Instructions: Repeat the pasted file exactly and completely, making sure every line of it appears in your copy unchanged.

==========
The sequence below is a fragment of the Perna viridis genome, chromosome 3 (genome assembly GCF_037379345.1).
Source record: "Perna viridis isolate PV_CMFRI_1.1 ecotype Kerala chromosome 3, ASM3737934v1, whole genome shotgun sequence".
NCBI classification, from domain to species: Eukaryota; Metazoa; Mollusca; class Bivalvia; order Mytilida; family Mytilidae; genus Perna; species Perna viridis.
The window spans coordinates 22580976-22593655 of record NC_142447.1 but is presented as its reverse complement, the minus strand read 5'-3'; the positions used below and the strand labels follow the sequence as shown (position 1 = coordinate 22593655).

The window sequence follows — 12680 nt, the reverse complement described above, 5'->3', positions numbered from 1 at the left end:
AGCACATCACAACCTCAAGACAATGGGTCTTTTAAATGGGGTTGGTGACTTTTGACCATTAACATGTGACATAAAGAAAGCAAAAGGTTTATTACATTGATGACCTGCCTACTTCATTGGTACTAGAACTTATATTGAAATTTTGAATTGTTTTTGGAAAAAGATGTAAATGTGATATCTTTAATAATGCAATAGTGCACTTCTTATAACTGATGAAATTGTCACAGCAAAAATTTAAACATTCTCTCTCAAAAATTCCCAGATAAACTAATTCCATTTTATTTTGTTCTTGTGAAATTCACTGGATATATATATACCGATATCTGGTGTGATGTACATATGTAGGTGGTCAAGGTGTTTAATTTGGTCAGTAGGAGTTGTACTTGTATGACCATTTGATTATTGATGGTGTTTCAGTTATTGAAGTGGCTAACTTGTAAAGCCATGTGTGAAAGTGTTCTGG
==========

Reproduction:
The sequence below is a fragment of the Perna viridis genome, chromosome 3 (genome assembly GCF_037379345.1).
Source record: "Perna viridis isolate PV_CMFRI_1.1 ecotype Kerala chromosome 3, ASM3737934v1, whole genome shotgun sequence".
NCBI classification, from domain to species: Eukaryota; Metazoa; Mollusca; class Bivalvia; order Mytilida; family Mytilidae; genus Perna; species Perna viridis.
The window spans coordinates 22580976-22593655 of record NC_142447.1 but is presented as its reverse complement, the minus strand read 5'-3'; the positions used below and the strand labels follow the sequence as shown (position 1 = coordinate 22593655).

The window sequence follows — 12680 nt, the reverse complement described above, 5'->3', positions numbered from 1 at the left end:
AGCACATCACAACCTCAAGACAATGGGTCTTTTAAATGGGGTTGGTGACTTTTGACCATTAACATGTGACATAAAGAAAGCAAAAGGTTTATTACATTGATGACCTGCCTACTTCATTGGTACTAGAACTTATATTGAAATTTTGAATTGTTTTTGGAAAAAGATGTAAATGTGATATCTTTAATAATGCAATAGTGCACTTCTTATAACTGATGAAATTGTCACAGCAAAAATTTAAACATTCTCTCTCAAAAATTCCCAGATAAACTAATTCCATTTTATTTTGTTCTTGTGAAATTCACTGGATATATATATACCGATATCTGGTGTGATGTACATATGTAGGTGGTCAAGGTGTTTAATTTGGTCAGTAGGAGTTGTACTTGTATGACCATTTGATTATTGATGGTGTTTCAGTTATTGAAGTGGCTAACTTGTAAAGCCATGTGTGAAAGTGTTCTGG